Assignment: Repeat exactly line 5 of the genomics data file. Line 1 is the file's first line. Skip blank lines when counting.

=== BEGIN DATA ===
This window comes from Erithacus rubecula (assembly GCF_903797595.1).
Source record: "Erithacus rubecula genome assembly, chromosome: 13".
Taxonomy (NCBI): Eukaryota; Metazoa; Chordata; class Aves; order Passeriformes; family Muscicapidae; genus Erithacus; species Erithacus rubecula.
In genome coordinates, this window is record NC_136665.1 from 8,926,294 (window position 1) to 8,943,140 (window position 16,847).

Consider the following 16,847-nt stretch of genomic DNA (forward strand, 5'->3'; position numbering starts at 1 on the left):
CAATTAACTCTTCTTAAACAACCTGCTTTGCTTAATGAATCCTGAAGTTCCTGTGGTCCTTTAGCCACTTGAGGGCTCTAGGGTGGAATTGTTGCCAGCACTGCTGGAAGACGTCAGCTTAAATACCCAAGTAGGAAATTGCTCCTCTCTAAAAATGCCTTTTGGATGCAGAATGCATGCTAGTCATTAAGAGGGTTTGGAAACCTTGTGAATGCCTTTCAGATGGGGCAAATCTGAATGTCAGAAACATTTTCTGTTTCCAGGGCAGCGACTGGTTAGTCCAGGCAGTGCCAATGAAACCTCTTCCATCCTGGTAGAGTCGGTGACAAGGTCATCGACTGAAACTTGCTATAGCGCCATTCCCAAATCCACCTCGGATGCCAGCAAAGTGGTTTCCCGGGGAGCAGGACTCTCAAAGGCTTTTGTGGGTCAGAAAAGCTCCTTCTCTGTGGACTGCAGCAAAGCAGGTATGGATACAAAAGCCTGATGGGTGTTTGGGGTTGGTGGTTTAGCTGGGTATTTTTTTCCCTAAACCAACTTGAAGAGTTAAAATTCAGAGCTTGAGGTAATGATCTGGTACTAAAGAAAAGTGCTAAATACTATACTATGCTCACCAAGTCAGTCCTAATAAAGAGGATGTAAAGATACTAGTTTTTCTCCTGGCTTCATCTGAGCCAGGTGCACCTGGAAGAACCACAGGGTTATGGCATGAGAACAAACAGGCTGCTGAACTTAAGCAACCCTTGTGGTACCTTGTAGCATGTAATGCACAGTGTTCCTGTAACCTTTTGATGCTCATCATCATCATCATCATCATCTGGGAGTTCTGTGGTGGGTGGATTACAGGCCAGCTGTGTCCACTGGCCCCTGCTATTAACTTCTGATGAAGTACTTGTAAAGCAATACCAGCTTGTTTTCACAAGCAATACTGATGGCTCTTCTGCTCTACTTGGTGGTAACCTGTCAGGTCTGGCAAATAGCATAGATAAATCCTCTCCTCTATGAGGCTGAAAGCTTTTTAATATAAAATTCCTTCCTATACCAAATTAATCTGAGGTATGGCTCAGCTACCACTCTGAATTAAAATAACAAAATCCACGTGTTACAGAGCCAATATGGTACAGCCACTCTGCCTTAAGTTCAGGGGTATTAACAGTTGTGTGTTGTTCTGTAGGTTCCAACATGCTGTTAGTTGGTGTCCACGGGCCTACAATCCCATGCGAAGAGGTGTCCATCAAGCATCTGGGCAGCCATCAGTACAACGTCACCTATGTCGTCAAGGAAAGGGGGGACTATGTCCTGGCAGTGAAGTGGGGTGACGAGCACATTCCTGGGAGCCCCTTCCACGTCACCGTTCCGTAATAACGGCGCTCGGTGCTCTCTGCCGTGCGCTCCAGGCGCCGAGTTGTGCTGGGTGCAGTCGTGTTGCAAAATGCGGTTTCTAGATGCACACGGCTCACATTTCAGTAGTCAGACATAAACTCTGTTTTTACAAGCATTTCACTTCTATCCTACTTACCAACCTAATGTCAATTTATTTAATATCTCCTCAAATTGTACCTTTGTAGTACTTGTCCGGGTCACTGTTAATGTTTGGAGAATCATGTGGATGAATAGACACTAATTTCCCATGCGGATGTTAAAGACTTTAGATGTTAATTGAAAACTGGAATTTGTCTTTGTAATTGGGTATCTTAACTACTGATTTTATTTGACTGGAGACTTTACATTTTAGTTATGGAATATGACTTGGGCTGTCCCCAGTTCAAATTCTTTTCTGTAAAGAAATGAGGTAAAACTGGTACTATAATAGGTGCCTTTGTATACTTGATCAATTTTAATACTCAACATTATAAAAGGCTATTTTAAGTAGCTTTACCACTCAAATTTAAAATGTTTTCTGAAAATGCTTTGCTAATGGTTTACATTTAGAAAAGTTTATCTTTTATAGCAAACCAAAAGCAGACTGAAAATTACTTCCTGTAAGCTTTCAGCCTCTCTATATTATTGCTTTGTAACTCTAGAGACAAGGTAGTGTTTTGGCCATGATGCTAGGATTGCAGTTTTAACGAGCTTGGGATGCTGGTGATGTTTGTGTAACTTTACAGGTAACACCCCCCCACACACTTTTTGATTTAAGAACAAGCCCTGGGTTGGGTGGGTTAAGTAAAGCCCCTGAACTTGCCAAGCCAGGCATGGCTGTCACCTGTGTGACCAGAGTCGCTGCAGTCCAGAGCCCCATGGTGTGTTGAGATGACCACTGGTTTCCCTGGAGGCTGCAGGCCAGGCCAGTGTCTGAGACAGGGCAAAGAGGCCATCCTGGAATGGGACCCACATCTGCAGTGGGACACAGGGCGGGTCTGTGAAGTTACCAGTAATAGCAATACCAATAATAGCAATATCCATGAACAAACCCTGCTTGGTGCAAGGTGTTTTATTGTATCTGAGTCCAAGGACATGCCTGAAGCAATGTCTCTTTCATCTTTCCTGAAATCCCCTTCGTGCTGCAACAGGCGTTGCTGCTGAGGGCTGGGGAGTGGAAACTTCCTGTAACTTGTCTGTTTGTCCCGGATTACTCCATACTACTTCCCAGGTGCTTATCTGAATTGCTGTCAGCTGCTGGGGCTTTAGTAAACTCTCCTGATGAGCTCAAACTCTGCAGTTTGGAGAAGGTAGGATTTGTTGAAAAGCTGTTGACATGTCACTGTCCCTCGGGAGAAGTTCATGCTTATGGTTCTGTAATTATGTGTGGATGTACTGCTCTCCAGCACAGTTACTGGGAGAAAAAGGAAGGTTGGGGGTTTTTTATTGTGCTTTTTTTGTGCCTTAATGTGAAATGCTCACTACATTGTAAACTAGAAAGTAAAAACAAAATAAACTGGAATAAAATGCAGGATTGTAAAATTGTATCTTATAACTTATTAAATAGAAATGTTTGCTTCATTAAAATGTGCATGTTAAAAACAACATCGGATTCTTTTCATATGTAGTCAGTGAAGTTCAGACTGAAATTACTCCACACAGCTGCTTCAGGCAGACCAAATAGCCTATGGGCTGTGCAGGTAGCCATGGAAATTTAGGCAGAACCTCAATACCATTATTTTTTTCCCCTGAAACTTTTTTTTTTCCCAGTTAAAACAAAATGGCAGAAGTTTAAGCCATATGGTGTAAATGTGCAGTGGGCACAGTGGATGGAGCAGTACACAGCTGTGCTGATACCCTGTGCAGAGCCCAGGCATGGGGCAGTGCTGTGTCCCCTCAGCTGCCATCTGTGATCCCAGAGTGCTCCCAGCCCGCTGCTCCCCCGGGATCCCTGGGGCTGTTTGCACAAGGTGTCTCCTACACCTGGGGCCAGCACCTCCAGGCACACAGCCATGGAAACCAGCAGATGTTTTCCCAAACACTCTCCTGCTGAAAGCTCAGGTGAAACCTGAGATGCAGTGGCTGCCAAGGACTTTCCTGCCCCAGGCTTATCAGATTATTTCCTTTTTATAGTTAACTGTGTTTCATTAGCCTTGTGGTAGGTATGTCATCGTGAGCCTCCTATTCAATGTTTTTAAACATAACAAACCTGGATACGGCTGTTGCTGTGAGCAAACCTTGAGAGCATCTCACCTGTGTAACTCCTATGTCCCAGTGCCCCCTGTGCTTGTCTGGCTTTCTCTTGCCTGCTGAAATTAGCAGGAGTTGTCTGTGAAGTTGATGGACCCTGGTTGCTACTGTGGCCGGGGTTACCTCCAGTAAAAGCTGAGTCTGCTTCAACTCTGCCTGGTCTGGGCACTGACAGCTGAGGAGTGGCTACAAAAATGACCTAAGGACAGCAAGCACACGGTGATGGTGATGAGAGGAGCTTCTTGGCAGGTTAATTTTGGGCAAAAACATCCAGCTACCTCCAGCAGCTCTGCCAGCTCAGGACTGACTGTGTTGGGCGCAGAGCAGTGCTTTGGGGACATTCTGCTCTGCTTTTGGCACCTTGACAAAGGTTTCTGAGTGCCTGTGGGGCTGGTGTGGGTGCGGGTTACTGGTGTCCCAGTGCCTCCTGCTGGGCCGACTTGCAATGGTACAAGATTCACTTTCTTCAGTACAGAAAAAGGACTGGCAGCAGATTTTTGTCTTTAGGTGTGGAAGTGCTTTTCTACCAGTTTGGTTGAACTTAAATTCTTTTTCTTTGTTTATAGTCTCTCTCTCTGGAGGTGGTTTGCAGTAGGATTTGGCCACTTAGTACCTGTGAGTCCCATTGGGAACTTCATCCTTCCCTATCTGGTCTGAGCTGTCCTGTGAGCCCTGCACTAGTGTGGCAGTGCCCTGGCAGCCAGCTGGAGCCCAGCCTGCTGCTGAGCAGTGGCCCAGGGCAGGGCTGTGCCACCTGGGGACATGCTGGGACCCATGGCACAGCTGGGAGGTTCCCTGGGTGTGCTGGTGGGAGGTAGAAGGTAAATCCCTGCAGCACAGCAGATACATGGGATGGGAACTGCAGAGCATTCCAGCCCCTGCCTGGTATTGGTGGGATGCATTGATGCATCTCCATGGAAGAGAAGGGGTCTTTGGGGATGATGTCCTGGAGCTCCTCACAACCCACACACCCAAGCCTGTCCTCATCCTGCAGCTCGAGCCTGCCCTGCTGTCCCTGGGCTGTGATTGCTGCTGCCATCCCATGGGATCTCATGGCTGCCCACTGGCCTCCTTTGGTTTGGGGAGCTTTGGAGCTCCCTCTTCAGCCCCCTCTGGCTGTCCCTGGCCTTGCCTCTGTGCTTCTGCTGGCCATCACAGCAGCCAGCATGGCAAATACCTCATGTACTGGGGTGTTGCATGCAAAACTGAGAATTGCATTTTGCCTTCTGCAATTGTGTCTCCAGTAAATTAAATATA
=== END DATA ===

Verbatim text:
Consider the following 16,847-nt stretch of genomic DNA (forward strand, 5'->3'; position numbering starts at 1 on the left):